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Deep Ancestry: How DNA Reveals the Roots of Your Family Tree
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Deep Ancestry: How DNA Reveals the Roots of Your Family Tree

3.8 of 5 stars 3.80  ·  rating details  ·  408 ratings  ·  58 reviews
The fossil record locates human origins in Africa, but little is known about the great journey that took Homo sapiens to the far reaches of the Earth. How did we, each of us, end up where we are? Why do we appear in such a wide array of different colors and features? Such questions are even more amazing in light of genetic evidence that we are all related--descended from a ...more
Paperback, Second Edition, 256 pages
Published November 1st 2011 by National Geographic (first published November 21st 2006)
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Deep Ancestry: The Landmark DNA Quest to Decipher Our Distant Past by Spencer Wells

“Deep Ancestry" takes the reader on a scientific journey to the past with the goal of seeking our common ancestors of everyone alive today. With the focus predominately on reading DNA as a historical document and with the assistance of converging scientific knowledge, the author provides an overview of what we know today. While the topic is fascinating and the book is accessible the prose lacks panache. This mildl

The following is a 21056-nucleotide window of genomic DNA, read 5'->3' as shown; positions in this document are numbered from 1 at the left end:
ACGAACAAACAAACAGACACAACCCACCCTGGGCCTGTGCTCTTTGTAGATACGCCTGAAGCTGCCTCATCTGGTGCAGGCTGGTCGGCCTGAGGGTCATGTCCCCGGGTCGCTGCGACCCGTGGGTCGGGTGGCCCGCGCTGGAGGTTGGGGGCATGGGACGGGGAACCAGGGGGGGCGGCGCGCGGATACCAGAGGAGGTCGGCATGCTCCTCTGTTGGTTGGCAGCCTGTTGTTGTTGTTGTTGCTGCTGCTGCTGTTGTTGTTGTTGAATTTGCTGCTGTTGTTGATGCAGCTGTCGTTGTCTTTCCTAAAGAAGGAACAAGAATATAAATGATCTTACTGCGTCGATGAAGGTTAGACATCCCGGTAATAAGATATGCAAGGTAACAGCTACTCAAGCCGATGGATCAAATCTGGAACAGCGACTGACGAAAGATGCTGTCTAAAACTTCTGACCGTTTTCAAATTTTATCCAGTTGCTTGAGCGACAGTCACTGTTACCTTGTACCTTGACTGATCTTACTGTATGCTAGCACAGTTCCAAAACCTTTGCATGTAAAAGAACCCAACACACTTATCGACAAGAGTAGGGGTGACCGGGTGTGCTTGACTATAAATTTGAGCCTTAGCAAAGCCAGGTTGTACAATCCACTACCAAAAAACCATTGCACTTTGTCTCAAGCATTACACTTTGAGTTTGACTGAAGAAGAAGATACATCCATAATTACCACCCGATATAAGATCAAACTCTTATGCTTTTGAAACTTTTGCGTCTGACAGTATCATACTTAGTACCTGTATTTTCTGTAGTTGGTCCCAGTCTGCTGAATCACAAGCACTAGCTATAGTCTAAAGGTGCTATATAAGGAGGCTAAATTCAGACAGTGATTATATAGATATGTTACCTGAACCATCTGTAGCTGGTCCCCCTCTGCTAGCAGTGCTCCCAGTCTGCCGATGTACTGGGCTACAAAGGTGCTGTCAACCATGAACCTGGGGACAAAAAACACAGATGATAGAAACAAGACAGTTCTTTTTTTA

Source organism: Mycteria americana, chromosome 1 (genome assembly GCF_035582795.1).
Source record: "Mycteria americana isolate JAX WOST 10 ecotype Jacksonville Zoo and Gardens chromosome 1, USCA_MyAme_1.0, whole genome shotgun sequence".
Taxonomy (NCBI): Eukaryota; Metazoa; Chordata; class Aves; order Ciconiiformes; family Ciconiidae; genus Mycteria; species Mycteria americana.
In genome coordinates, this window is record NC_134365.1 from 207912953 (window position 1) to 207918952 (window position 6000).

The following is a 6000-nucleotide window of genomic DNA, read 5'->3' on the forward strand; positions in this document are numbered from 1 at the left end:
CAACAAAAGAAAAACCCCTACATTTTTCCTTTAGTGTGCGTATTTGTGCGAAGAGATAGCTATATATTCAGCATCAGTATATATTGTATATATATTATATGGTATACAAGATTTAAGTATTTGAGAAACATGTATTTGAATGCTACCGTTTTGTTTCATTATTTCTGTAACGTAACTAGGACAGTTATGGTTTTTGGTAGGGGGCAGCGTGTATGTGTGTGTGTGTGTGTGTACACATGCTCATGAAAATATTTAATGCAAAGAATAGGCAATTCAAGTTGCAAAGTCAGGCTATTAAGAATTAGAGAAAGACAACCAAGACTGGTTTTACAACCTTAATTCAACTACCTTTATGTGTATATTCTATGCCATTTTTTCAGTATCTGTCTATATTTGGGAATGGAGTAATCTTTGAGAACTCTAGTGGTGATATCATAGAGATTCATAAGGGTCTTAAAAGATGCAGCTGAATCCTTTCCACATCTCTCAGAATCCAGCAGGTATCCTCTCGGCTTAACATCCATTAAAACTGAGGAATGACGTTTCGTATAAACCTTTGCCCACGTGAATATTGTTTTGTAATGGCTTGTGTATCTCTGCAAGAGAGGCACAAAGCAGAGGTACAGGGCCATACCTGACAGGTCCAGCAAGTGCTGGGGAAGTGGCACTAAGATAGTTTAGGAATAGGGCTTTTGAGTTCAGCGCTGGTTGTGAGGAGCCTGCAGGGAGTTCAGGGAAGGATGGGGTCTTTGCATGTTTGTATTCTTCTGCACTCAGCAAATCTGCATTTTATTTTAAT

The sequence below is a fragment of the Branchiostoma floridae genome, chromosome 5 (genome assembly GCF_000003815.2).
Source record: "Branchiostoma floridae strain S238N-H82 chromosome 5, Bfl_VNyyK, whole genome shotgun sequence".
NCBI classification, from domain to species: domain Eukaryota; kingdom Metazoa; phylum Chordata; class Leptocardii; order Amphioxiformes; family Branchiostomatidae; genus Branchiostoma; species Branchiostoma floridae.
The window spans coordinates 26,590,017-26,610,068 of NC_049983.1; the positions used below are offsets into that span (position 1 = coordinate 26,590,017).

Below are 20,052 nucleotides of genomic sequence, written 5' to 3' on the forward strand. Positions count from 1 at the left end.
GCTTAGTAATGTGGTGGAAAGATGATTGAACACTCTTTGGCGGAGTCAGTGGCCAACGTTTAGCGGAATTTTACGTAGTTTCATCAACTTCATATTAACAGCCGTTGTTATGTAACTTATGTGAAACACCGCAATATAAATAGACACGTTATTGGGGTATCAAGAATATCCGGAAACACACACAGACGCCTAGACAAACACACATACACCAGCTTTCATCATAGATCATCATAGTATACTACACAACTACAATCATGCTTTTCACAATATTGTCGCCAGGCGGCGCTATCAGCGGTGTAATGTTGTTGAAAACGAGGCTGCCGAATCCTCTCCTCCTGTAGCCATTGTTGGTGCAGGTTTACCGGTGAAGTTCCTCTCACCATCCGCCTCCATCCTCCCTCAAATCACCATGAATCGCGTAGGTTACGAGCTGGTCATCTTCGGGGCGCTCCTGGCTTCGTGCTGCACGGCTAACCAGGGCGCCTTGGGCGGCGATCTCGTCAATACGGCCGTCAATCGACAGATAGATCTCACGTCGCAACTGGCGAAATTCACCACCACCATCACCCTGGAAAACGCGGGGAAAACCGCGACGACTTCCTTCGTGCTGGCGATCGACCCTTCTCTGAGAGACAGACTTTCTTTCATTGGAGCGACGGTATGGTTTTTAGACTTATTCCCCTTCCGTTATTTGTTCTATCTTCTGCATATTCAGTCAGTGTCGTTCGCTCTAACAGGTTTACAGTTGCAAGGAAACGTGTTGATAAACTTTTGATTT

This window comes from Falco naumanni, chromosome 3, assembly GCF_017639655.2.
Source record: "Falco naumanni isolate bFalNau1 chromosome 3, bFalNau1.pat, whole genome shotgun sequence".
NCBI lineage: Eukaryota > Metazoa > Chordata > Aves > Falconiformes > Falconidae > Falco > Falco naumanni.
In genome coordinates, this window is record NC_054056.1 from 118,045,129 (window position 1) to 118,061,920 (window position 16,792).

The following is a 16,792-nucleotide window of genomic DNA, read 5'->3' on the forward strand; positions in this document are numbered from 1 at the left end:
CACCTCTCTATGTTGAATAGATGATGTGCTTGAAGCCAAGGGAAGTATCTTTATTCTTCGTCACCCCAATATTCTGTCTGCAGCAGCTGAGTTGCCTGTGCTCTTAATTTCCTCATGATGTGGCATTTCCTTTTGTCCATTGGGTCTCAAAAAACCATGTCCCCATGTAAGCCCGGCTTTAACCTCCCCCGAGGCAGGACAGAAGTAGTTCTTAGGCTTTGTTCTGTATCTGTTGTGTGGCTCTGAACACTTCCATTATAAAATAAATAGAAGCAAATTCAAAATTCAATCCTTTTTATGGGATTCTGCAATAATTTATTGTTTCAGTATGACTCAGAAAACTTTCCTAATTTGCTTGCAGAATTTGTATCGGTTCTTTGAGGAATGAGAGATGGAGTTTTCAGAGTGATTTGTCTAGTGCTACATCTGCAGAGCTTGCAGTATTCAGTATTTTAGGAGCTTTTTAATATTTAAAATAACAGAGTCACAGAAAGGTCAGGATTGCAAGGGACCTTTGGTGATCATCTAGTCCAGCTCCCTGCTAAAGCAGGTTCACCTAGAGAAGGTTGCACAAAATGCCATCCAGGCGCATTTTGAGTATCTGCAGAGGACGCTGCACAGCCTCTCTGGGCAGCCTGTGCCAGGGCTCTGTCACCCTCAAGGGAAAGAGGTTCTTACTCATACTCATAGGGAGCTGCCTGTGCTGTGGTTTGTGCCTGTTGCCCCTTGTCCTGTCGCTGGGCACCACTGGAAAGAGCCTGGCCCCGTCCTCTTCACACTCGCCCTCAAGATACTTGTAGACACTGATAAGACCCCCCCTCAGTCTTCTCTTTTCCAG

Describes for the common reader the methodology and results so far of a study of human genetic roots through DNA in Y-chromosomes and mitochondria in females which demonstrates migration patterns of our earliest ancestors.
This arc has been lying around since 2006, but it was well worth the wait. Now I want to know more -- what new has been learned. I went right to the website - but discovered that it costs $100 to fit yourself into that data. The arc did not have the illustrations, but for the m
Michael Mcclelland
There was potential here to make this a much more fascinating book. The science itself should be fascinating enough (noting inherited mutations and "copying errors" in DNA, across indigenous societies, to determine probable migration paths - and the timing of such - of humans from where they first arose), but the delivery is quite dry. Much of it reads as a thesis introduction or a submission to a network for a TV documentary special. Perhaps I simply wanted the author to appear as excited as I ...more